evidence may well be prejudicial, but it is admitted because it is so
clearly relevant and so highly critical: Lady MacBeth's "damned spot"
would have been admissible....
Do you agree that the defendant's modus operandi was a sufficiently distinctive method of withdrawing money from a bank without having made a deposit as to rise to a level of "signature quality" identity evidence?
In fact, the defendant's M.O. was not particularly distinctive. A quite typical bank robbery involves set roles and moves for the various participants: A "wheelman" drives the car, a "swingman" swings the gun around from side to side inside the bank to keep patrons and employees on the floor, and a "vaulter" jumps the counter and grabs the money. All will be masked and gloved during the robbery. In preparation for the robbery two cars are stolen that differ in appearance, one to be the "getaway" car, the other to be the "switch" car.
The only distinctive feature of this defendant's style seems to be his ape-like hunching over. Is this good enough? Who decides?
An interesting variation on this problem occurs when a defendant attempts to introduce evidence of other similar crimes by someone else to prove that the case on trial is a case of mistaken identity. The Colorado Supreme Court has adopted the position that similar offense evidence when introduced by the defendant is subject to a case-by-case test of admissibility. People v. Flowers, 644 P.2d 917 (Colo. 1981). In Flowers, defendant was convicted of first-degree sexual assault and sought to introduce evidence of nine other sexual assaults in the same locality within five months of his alleged assault. The defendant wanted to offer testimony from detectives that each of the victims was unable to identify the defendant from a line-up as her assailant and to call a forensic serologist to testify that seminal fluid recovered from one of the sexual assault victims excluded the defendant as the assailant. The court upheld the district court's determination that the details of the other crimes were not distinctive enough to represent the "signature" of a single individual but were features common to most sexual assaults.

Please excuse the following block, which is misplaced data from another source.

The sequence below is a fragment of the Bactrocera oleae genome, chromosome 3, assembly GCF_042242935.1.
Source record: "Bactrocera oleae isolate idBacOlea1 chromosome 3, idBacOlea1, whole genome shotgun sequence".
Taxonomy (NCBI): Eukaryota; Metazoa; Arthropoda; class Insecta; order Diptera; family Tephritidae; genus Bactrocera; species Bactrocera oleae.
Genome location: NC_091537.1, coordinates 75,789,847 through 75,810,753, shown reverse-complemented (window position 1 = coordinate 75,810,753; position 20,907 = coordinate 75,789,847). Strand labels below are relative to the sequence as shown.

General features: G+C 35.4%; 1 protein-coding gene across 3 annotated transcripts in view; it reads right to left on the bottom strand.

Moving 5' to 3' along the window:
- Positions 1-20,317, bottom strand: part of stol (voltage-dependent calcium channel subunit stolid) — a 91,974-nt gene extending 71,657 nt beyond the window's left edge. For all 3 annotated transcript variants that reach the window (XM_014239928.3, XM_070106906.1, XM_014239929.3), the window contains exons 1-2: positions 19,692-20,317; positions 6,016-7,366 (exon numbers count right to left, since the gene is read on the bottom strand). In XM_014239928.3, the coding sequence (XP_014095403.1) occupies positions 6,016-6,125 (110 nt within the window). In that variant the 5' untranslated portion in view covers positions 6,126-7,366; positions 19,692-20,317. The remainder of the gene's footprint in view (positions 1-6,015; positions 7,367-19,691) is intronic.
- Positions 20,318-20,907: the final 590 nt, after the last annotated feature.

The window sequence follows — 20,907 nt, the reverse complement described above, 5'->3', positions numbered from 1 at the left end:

It is interesting to note the nonsymmetrical application of the Rule 403/404 two-step approach. For example, in Flowers if the semen had matched and the defendant had been positively identified for one of the prior neighborhood assault cases, such evidence would probably have been admitted.
If the two-step approach is to be applied nonsymmetrically when evidence of other crimes is offered exculpatorily by the defendant, which way should the scales of admissibility tilt?